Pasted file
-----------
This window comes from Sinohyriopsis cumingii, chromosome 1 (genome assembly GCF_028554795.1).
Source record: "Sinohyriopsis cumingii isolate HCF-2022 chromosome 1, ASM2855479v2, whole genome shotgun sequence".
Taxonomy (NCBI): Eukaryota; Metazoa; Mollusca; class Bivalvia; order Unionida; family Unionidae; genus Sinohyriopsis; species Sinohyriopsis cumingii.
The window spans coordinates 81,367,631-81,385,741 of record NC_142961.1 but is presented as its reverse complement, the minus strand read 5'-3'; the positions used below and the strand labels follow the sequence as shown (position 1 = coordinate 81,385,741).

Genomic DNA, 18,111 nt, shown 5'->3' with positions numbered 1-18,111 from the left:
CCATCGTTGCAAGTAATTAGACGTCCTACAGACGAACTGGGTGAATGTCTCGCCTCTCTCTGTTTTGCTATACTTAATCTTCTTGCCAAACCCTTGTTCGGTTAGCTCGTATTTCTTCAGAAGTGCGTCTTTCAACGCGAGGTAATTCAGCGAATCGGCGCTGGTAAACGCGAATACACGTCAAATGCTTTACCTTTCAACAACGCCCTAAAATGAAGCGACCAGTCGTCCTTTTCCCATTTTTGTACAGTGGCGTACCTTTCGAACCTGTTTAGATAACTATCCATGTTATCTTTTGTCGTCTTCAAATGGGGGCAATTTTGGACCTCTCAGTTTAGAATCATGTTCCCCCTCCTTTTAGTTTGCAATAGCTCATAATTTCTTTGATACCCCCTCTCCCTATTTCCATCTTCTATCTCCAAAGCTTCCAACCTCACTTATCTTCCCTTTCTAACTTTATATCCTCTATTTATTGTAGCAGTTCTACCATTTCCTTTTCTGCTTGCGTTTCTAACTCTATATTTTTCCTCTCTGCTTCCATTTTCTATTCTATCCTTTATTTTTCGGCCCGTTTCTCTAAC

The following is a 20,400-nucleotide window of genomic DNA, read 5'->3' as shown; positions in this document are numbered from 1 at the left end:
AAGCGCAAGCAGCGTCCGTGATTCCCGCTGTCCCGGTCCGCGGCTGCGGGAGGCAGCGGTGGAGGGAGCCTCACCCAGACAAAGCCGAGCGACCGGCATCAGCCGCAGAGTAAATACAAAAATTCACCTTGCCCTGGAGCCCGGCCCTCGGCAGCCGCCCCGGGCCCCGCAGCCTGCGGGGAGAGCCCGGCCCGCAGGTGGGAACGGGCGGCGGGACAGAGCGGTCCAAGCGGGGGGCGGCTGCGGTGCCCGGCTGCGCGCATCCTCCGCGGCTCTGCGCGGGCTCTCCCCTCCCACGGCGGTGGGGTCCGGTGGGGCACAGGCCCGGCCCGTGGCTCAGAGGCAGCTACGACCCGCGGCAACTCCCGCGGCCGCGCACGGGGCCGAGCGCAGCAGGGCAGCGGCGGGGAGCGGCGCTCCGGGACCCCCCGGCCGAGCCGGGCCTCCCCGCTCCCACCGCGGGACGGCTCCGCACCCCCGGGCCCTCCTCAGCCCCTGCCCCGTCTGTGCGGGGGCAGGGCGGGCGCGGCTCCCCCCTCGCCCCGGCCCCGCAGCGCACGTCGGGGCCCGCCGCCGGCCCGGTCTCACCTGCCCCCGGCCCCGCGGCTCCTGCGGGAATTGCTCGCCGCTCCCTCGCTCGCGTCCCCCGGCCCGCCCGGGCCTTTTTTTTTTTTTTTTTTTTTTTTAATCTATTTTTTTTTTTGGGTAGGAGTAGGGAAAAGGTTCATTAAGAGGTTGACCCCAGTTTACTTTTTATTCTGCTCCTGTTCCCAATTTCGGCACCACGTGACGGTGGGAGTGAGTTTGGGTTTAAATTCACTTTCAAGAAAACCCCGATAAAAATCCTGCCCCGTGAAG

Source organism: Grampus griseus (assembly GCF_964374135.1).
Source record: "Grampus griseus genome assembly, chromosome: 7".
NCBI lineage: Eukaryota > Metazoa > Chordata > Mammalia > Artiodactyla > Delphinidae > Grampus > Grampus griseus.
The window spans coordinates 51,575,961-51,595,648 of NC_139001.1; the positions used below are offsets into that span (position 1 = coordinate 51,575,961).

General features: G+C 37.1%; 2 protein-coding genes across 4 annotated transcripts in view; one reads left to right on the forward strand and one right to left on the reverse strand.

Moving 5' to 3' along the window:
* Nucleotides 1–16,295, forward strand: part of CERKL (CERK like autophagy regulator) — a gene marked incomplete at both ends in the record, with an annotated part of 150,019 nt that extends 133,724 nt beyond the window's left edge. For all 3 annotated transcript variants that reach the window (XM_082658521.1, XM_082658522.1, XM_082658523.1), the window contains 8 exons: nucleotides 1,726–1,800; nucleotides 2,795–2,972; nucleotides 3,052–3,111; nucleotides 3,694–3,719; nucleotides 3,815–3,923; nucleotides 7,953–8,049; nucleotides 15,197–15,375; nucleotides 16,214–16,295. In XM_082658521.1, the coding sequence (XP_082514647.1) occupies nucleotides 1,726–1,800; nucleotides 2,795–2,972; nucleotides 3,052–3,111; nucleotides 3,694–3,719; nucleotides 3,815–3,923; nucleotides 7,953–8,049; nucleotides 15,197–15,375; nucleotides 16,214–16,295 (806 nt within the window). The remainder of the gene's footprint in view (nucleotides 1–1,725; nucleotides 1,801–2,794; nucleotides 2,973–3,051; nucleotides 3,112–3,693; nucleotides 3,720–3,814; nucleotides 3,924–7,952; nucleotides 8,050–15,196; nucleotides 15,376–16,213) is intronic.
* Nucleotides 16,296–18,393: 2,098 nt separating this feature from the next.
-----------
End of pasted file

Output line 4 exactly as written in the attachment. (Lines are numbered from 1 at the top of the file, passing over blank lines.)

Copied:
The window spans coordinates 81,367,631-81,385,741 of record NC_142961.1 but is presented as its reverse complement, the minus strand read 5'-3'; the positions used below and the strand labels follow the sequence as shown (position 1 = coordinate 81,385,741).